THE TUSKEGEE EXPERIENCE
"THE NEGRO HAS NOT THE REFLEXES
TO MAKE A FIRST CLASS PILOT"
The Tuskegee Experience was a WWII program developed to determine if African-American men could be trained to pilot airplanes
WWII changed the world irrevocably. During its height millions of people fought, and billions of dollars were spent, to determine the course of who’d rule the world; the Axis nations: Germany, Japan and Italy, or the Allied nations: United States, Britain and France.
In September of 1940, President Franklin D. Roosevelt signed an executive order instituting the draft. The order enabled the President to mobilize millions of Americans to serve in the military; given the likelihood the U.S. would enter the war. Leaders knew the military would need all three million of its eligible African- Americans to serve if the Allies had a chance at victory.
In a quest for racial parity, the Black Press, NAACP and other organizations seized the opportunity to apply pressure on the U.S. Military, forcing them to grant African-Americans roles other than cooks, laborers and other non-skilled jobs. Many voices decried the war because African-Americans would be fighting for freedom abroad, while being kept from it at home.
The Black Press initiated the DOUBLE V CAMPAIGN, a motivational program to build African-American morale. The program’s objectives were to motivate the African-American community to fight for democracy abroad as well as racial equality at home. President Franklin D. Roosevelt understood that by appeasing the African-American community it would make it easier to increase the military’s head count while maintaining the military’s segregated status; it was a balancing act.
A 1925 War College Report, titled, The Use of Negro Manpower in War, states ,“The intelligence of the Negro is shown in his inability to compete with the white in professions, and other activity in peace time when mental equipment is an essential for success.” Prevailing racist attitudes toward African-Americans are reflected in the document, whose assertions are based on conjecture and lies, not science.
Although it was the War Department who approved the program, many in the department were certain it would fail based on unfounded beliefs. There were those who believed the program to be a waste of taxpayer dollars. It was suggested that Tuskegee, AL, which is a segregated city located in the deep south, was selected to hasten the program’s demise. Interestingly, some African-Americans lauded the selection and felt pride in having a prestigious program in their midst.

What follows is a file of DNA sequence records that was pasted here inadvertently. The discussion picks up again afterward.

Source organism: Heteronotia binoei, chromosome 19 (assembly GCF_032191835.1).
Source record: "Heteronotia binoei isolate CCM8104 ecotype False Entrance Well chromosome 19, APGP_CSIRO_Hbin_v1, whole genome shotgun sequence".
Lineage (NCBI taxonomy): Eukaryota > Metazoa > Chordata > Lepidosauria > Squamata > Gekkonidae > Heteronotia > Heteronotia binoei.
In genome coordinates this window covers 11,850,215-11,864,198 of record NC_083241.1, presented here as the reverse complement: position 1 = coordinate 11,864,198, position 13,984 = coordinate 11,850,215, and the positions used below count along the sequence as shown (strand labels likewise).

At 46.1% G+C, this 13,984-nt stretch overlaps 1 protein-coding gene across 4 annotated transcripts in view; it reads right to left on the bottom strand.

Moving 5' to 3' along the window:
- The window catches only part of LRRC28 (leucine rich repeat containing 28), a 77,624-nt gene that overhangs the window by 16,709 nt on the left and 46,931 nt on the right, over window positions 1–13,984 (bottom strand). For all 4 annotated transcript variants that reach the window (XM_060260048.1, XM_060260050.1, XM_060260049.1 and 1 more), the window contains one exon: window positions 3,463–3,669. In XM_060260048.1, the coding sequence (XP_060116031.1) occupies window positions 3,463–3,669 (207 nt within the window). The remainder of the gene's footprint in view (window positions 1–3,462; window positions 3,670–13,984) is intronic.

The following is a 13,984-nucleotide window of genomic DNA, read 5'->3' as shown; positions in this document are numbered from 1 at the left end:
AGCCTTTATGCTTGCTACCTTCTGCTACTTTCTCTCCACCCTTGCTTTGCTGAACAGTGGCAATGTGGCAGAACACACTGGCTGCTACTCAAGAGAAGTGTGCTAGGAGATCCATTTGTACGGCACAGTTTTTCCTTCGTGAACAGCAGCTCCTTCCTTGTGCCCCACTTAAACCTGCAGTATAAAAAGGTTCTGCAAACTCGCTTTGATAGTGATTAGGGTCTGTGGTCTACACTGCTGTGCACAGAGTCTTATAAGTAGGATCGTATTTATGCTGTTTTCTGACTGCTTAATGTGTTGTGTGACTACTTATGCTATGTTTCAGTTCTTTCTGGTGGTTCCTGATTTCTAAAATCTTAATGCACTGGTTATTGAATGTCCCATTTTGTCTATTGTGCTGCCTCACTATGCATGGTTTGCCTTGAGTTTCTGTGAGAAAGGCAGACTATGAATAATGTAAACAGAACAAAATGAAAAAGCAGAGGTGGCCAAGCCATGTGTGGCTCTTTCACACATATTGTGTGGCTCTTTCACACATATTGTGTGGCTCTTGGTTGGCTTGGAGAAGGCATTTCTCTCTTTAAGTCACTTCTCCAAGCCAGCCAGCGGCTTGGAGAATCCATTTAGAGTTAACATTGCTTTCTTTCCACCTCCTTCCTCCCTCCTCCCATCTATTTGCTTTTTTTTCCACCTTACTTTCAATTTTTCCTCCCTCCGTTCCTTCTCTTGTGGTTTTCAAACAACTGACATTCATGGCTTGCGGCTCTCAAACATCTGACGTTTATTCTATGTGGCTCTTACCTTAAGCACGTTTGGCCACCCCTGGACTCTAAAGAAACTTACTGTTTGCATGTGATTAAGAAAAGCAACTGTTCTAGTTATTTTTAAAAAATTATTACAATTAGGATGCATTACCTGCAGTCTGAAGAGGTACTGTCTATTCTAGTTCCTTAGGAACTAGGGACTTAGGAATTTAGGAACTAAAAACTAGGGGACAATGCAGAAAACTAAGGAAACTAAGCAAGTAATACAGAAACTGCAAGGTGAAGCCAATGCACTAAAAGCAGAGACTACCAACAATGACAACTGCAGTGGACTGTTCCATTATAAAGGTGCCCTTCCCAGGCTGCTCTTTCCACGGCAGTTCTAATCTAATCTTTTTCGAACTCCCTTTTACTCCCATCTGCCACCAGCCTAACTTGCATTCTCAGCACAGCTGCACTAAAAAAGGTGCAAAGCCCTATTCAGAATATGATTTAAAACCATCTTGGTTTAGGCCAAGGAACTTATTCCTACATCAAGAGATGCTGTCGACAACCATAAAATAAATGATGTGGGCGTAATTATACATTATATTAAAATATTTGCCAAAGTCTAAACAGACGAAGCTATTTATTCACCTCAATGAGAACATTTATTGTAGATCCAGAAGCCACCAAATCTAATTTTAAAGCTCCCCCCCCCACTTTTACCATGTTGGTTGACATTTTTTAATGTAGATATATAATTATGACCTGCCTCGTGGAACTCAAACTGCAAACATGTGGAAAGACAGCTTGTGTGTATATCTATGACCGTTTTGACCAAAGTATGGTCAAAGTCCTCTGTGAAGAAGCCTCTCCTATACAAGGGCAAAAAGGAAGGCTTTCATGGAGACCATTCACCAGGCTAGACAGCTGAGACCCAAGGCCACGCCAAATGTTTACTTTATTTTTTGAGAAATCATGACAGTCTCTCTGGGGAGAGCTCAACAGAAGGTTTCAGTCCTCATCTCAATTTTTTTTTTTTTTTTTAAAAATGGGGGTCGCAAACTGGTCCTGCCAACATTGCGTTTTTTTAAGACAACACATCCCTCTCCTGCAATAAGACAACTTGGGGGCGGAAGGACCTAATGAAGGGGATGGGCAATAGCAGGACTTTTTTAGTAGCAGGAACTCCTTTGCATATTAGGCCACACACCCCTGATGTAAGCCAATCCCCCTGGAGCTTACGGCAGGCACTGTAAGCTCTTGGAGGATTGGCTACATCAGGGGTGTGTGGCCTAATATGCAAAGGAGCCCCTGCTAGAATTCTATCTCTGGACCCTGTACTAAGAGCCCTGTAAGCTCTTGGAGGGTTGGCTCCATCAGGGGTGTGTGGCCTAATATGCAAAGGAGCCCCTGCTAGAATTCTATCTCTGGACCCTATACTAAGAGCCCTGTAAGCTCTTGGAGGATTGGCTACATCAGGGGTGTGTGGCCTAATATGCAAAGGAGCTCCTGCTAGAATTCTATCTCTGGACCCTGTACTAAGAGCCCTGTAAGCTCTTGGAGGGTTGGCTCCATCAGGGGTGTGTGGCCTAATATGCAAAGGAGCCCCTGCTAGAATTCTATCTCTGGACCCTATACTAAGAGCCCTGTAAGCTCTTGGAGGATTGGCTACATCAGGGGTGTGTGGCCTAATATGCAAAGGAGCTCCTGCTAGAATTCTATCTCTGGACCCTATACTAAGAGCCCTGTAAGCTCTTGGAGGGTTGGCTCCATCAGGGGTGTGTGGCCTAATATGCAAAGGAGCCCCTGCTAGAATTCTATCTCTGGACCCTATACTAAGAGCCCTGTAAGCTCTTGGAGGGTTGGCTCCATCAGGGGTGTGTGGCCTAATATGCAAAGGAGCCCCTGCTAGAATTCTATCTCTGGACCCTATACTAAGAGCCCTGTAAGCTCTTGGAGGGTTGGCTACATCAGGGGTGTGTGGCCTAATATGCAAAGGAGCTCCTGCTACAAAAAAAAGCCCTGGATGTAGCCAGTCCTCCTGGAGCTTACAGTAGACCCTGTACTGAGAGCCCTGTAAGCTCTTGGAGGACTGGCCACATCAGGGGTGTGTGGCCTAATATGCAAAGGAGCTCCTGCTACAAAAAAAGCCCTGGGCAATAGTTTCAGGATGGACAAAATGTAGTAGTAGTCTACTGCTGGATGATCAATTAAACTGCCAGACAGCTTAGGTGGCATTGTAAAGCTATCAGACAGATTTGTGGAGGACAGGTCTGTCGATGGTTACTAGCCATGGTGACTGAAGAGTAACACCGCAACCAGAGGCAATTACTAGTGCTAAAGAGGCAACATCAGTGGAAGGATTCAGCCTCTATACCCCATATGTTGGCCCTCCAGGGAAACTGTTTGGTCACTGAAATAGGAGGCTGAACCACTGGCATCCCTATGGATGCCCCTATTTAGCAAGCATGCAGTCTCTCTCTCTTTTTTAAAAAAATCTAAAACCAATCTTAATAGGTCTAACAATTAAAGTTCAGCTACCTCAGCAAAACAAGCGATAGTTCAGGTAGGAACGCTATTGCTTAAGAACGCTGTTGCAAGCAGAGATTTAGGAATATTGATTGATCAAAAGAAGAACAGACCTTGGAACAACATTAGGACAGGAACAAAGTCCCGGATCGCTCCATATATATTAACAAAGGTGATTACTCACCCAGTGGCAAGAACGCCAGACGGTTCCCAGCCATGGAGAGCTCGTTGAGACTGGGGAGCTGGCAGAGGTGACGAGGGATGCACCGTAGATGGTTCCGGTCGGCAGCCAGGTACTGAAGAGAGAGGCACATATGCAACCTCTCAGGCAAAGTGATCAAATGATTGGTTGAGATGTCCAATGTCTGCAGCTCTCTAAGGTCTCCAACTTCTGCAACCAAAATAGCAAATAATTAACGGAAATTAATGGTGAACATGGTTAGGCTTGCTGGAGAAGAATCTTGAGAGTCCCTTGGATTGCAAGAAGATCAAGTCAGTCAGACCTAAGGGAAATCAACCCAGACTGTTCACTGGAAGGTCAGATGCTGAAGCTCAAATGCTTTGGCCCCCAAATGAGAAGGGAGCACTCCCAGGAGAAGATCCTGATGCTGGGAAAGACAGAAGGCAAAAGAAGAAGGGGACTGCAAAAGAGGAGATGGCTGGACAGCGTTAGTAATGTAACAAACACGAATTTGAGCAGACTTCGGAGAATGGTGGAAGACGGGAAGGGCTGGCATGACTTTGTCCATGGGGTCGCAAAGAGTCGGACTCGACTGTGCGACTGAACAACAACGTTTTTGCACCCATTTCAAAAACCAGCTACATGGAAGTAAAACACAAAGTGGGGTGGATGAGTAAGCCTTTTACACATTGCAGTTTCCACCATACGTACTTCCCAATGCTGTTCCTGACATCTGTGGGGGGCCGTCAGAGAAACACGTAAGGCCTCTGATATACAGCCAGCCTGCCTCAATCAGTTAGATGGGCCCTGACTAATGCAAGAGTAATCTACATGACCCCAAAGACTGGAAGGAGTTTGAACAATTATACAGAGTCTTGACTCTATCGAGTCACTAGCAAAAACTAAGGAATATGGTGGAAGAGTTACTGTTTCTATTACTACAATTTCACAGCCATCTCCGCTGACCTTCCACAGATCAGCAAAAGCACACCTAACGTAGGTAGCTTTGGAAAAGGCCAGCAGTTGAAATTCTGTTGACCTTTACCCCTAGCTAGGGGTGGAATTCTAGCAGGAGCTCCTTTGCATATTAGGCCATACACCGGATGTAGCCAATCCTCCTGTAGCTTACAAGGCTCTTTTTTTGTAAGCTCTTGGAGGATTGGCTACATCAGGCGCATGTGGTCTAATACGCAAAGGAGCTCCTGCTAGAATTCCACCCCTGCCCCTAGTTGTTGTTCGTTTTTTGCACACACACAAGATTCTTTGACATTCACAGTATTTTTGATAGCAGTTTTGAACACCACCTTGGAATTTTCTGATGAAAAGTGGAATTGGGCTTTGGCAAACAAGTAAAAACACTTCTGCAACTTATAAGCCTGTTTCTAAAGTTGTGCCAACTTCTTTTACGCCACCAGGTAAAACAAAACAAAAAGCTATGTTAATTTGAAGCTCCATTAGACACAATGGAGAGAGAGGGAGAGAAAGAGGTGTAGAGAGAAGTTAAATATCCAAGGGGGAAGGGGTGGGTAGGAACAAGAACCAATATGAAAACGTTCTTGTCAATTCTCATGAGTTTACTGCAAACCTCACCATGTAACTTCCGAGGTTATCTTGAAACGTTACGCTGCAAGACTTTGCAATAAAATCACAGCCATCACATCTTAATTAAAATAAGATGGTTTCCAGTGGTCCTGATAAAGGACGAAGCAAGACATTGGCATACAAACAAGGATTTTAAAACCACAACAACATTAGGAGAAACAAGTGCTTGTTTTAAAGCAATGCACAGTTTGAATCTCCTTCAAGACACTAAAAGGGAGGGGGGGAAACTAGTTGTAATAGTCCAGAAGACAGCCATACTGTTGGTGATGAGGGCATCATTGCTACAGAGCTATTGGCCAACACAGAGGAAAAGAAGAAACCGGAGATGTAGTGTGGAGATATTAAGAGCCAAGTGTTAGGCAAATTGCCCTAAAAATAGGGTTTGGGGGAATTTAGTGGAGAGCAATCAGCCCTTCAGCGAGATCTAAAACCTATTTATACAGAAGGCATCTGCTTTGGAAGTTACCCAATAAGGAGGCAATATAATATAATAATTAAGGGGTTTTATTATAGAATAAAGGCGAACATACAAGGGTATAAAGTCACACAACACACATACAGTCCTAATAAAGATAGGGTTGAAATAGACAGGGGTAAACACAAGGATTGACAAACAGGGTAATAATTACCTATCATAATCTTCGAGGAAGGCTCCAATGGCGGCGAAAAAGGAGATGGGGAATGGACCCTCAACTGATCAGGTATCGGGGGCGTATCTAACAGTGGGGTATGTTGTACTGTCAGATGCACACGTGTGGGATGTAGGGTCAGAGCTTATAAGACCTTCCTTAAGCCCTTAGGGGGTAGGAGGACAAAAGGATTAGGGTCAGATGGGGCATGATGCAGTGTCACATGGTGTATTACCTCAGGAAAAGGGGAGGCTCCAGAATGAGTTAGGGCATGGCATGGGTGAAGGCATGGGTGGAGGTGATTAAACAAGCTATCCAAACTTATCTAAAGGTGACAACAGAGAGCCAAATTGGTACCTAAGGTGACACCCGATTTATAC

In July of 1941, the first class of 12 cadets entered the nascent program. These cadets, who were intelligent and driven, came from all across the country. Each of them had earned degrees from schools such as: Howard University, Hampton Institute, West Virginia State, as well as other colleges and universities. Failure for them was not an option because they knew, if they failed, it would have proven the naysayer’s assumptions were accurate. The African-American race would not have recovered from the loss for many generations.
The program was difficult and dangerous. Some airmen lost their lives flying these powerful planes, and some were forced out for infractions that, had they been white, would not have had the same result. Unfortunately, all of them faced pervasive racism on and off base; however, they had a mission to accomplish. They persevered.
The first class of cadets graduated from the program in March of 1942. Luminaries from that class included Benjamin O. Davis, Jr. who would later move up to command the all African-American 99th
Fighter Squadron, as well as the 332d Fighter Groups.
Eventually he would advance through the ranks to become the Air Force’s first African-American general. Under his command, the 99th fighter squadron was praised for escorting bombers to and from their targets, decreasing allied casualties and increasing bomber hit rates.
Although its long-term effects are still being uncovered today, the Tuskegee Airmen’s success helped to desegregate the military and infused life into the struggle for racial equality. The U.S., albeit the world, is a much better place because the Tuskegee Airmen flew in spite of the racial barriers which attempted to keep them grounded.
The Tuskegee Experience proved to be a rousing success with over 900 African-Americans becoming trained pilots.